INSPIRATION Look who's coming for dinner

K. M. Lockwood ponders the role of hospitality. First some thoughts on the subject and then some suggestions for your own work. Do come in  . . .

You may well know that I run a small literary-themed B&B on the coast of Sussex. August, unsurprisingly, is one of our busiest times. Ironing sheets led me to think about entertaining guests and how they are made to feel welcome or not.

Being a generous host is a cultural given in my native Yorkshire. It is unacceptable for a guest to leave the table without being stuffed or 'pogged' as my dialect has it. Northern Ireland seems to be the same a warm welcome and a grand spread are essential. We found weighing scales in two of the National Trust stately homes we visited there in days gone by, they'd weigh lords and ladies at the beginning of their stay and then at the end. Woe betide Cook if there were no gain! Hard to imagine now.

Kentwell Hall - Kitchen by Kotomi

In Elizabethan times, not only did the Queen come to visit your house but she brought all her retinue with her. It was a great honour and a great expense. One example: her favourite treat was marchpane (like marzipan but it includes rosewater). It was exorbitantly costly because all the grinding of sugar and almonds had to be done by hand and the raw ingredients were rare. If the Queen stayed for long, you might even be bankrupted.

More recently, Queen Mary (the current queen's grandmother) was apparently a liability to entertain. She loved expensive trinkets. If she saw something she fancied, she might say 'I’m caressing it with my eyes' and expect you to give it to her. People took to hiding their most loved items when she paid a call.

Differences in etiquette can certainly cause problems. People in some cultures leave a little food on their plates when they're done. It is polite to show they ate the food because it was delicious, not because they were starving. Some folk might then think they didn't like it and some others can take that as a cue to provide more!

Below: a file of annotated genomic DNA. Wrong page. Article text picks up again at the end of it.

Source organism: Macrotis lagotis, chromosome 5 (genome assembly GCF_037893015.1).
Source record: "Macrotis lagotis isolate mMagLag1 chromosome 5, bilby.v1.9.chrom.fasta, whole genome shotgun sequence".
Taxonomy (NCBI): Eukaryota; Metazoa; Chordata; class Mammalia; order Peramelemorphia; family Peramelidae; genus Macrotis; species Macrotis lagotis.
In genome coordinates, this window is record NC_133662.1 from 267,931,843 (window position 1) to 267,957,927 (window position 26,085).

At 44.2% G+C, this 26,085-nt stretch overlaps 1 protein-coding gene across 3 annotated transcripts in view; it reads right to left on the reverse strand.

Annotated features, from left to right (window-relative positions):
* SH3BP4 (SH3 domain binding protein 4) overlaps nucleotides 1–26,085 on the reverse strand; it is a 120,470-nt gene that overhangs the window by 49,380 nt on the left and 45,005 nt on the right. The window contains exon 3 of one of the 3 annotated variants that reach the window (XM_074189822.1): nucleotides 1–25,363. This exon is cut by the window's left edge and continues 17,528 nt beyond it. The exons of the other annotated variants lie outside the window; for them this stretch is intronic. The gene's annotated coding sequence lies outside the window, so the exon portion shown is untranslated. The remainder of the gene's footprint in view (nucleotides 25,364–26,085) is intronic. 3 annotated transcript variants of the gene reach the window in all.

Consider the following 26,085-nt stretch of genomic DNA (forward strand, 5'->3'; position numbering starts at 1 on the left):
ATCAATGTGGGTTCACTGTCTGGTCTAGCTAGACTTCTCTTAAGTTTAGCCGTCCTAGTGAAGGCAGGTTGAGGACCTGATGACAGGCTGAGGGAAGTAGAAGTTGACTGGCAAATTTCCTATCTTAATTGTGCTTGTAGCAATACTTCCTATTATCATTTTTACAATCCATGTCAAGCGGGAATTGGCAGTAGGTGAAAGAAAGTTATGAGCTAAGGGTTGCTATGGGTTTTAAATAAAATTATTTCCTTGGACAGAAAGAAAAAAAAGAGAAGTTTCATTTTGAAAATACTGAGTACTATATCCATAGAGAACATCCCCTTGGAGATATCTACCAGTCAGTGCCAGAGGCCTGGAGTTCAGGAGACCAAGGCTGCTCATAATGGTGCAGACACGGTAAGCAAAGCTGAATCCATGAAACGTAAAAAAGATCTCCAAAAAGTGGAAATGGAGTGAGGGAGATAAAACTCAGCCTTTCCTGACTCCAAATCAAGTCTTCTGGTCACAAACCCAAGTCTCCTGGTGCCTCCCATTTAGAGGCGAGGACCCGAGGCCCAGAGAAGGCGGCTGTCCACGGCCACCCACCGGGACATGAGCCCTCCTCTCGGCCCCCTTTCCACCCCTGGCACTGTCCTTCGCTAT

Which cutlery should I use? Dinner setting at Charlecote House, National Trust

Many years ago in Indiana, I was invited along to dinner at the home of the Vice President of my husband's company. I duly dressed up in a crimson Laura Ashley dress with my best Princess Diana pearls and a velvet bow in my hair. When we arrived, the family were there in jeans and check shirts. One of their young sons nudged the other.

'Gee is she a princess?'
I blushed as red as my frock.

And what a household should offer an honoured guest varies. I know a gentleman who travelled a lot in Arabic countries. He will not eat meat cooked with any form of fruit. In those regions, custom led to pretty much the same dish wherever he went. He ate then out of politeness but never again.

It's not just food and drink. Sleeping arrangements afterwards can be interesting be it a sleepover or a feast. Whose needs get precedence? The baby's or the grandparents'? Top-and-tailing four in a bed might not happen quite so much now but blow-up beds and sofas may have to be organised. Not to mention the washing and ironing. ( Oh dear here I go again.)

From The Tiger Who Came To Tea written and illustrated by Judith Kerr

Some ideas for your own work: 

  • The preparations for hosting someone important can lead to mix-ups, stress and plenty of incident – all good background in its own right or to dialogue. 
  • What happens if someone unexpected shows up? Or does something impolite? How do different people react? 
  • SFF and historical settings can be ‘seen’ through such an event – with purpose. This prevents info-dumping, especially if characters don’t know how the customs and have to be told. 
  • In contemporary work, there’s still plenty of room for misunderstandings, humour and cultural expression. 
  • The amount of involvement in such an event depends on the age of the child or the attitudes around them. Plenty of scope for conflict there! 
  • Could a guest be not quite what they seem? Lots of tales and ballads have characters in disguise. Maybe the hosts are ‘entertaining angels unawares’ – or maybe someone quite else. 


K. M. Lockwood writes and edits in The Garret.
Once downstairs, she runs a tiny writer-friendly B&B or wanders off looking for sea-glass on the Sussex coast.
Twitter: @lockwoodwriter

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